'They're using ICT (information and communication technology) to modernise,' says Sharon Hom of Human Rights in China (HRIC), 'but they're also discovering very quickly very sophisticated technological ways to control, suppress and invade all corners of privacy that might be used for dissent.'

HRIC has been closely monitoring China's internet security regime and campaigns to free internet dissidents, such as Liu Di, who posted on the internet using the name 'Stainless Steel Mouse'. Hom was expecting to represent HRIC at WSIS, but HRIC's application was blocked without explanation.

'Being part of a big international UN meeting is very important to China and so they want to control who else can come,' she says. Hom attended the summit as part of another delegation.

Reporters Without Borders, who campaign vigorously for imprisoned journalists and human rights were also excluded from WSIS. Their response was the pirate Radio Non Grata, which broadcast into Geneva before it was shut down by police.

> Poster by secondary school student from Ghana, for the WSIS Poster Competition

Critics within the WSIS process and activists on the outside saw the summit as a vehicle to advance the neo-liberal agenda into the third world's threadbare ICT infrastructure. Certainly the WSIS agenda was configured to attract the attention of western powers and technology corporations. But, at the summit itself, hi-tech corporations were conspicuous by their absence.

When the summit was first planned five years ago, the dotcom frenzy was shifting into pseudo-revolutionary pan-global overdrive. WSIS had hoped to harness the hi-tech hysteria to ensure no country got left behind as the information tidal wave surged across the world.

Implicit, of course, in the WSIS agenda was acceptance of the corporate priorities that drove the hi-tech bubble. For the techno-evangelists, the internet rendered the nation state obsolete; an analogue anachronism in the brave new digital world. But in corporate boardrooms, states still had a valuable function – to facilitate the swift transfer of telecom infrastructure into private, and thereby western ownership. To attract private capital WSIS had to play the corporate game; leaders from developing nations would need to prostrate themselves before their corporate benefactors to attract the investment they required.

Co-opting the nineties management-speak beloved of corporations and third-way governments alike, WSIS would address these issues through a 'multi-stakeholder' framework where developed and developing nations, the 'corporate community' and 'civil society' – i.e. NGOs - would come together in one all-encompassing event to hotwire the planet.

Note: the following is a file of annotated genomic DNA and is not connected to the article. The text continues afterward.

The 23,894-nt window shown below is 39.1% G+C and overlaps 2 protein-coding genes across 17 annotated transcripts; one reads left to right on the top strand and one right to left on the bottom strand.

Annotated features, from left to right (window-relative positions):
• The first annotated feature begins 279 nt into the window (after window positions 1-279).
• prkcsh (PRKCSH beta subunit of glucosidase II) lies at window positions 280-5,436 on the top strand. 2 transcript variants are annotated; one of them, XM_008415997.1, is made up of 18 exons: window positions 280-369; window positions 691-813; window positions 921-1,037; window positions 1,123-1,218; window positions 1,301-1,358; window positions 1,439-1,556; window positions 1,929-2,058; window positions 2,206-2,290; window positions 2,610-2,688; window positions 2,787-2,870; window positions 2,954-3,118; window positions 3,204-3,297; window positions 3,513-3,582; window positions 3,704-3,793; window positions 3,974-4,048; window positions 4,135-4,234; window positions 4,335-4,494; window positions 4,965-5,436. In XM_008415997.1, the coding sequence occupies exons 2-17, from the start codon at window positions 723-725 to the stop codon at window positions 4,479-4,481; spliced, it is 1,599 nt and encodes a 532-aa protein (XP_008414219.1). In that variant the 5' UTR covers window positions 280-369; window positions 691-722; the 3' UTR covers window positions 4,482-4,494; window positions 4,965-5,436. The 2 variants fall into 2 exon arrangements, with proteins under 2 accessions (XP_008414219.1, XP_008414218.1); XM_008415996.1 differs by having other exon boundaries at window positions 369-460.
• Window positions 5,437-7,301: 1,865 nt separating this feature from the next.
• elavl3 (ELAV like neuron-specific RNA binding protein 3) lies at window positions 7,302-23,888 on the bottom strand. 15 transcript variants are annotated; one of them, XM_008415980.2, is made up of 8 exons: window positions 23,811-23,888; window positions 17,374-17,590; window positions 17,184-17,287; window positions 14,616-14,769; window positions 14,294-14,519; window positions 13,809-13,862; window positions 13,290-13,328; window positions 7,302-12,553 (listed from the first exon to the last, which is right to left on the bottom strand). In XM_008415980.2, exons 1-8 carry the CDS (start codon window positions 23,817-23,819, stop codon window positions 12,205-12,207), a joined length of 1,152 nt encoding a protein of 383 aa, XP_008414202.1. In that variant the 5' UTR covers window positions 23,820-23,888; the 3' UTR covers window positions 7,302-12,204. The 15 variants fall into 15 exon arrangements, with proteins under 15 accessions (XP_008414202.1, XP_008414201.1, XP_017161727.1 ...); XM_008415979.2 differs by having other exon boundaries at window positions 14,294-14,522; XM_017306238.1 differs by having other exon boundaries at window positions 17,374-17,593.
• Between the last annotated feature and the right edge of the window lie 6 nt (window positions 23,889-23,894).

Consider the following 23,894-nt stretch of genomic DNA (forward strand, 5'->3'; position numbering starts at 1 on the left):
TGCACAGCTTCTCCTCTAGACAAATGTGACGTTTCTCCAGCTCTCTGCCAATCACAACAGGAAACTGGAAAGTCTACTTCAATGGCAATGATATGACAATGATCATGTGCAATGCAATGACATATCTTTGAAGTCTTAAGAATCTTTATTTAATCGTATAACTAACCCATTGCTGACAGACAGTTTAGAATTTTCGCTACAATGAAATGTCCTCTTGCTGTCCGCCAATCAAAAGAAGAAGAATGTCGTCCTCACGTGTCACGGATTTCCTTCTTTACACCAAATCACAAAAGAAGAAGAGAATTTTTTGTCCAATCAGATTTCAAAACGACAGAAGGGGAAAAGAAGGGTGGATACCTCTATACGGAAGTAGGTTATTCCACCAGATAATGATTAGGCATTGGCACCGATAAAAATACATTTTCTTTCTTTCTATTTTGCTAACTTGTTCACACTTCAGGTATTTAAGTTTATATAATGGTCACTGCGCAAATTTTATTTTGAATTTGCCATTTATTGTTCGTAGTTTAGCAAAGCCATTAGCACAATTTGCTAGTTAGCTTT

But that was before trillions of dollars was wiped off NASDAQ in the largest financial crash in history. Technology companies woke up to the fact they had blown billions of fraudulently acquired dollars on redundant infrastructure.

These days, the corporate titans no longer feel like evangelising about the global internet revolution; they're too busy salvaging their share options at home to go looking for new markets abroad. Besides, if technology corporations want to extend their international reach, the World Trade Organisation and the World Intellectual Property Organisation provide far more amenable – and effective - channels of coercion.

> Poster by Paavil, secondary school student from Uzbekistan, for the WSIS Poster Competition

For all WSIS' shortcomings, however, there were dissenting voices. Communication Rights for the Information Society (CRIS) was established as a campaign group to press for information and human rights to be put at the centre of the summit's agenda.

CRIS organised a one-day conference on the summit fringes to raise issues such as surveillance, control and intellectual property reform. Sean O Shiocru of CRIS sees these issues as integral components of the market-driven dogma that currently defines technology development.

'The paradigm in telecommunications of liberalisation and so on has reached its limits,' he says. 'We need to get new paradigms for development so that people can develop their own services.'

For O Shiocru, part of the problem was the UN's decision to allow the International Telecommunications Union (ITU) to organise the summit. The ITU is the UN agency that regulates telecoms standards, such as international phone codes and radio frequencies – it is essentially a technical body.

'The fact that WSIS was run by the ITU meant that it had a very narrow conception of the information society,' he says. That conception can be reduced to two central objectives; the launch of a 'digital solidarity fund' that could finance huge telecom infrastructure projects in the developing world and to challenge ICANN's control over internet governance.

For the poorer nations prominent at WSIS, however, ITU was talking their language. For many, internet governance is a national security issue – after all, ICANN is an agency of the US Department of Commerce, so the US government could theoretically switch off any country's internet access.

But, by the end of the summit, it was clear that WSIS had achieved predictably little. The Digital Solidarity Fund was launched with a sum total of one million dollars - the largest donor being Senegal.

And WSIS failed to make much headway on reform of internet governance. After heated discussions with the US delegation, a committee agreed to commission a study on the issue and report back to the second leg of the summit in 2005.

Building a genuine information society that addresses the yawning chasm between the information-rich and the rest will take much more than a few summits. It is possible to address these issues with patient building of networks from the ground up using affordable technology and open standards. But WSIS suggests that, if technology development is going anywhere at all, it's in the opposite direction.

Offical WSIS website

Human Rights in China

Human Rights Watch – Yahoo! risks abusing rights in China

Reporters without Borders reports on:China Tunisia

Communication Rights in the Information Society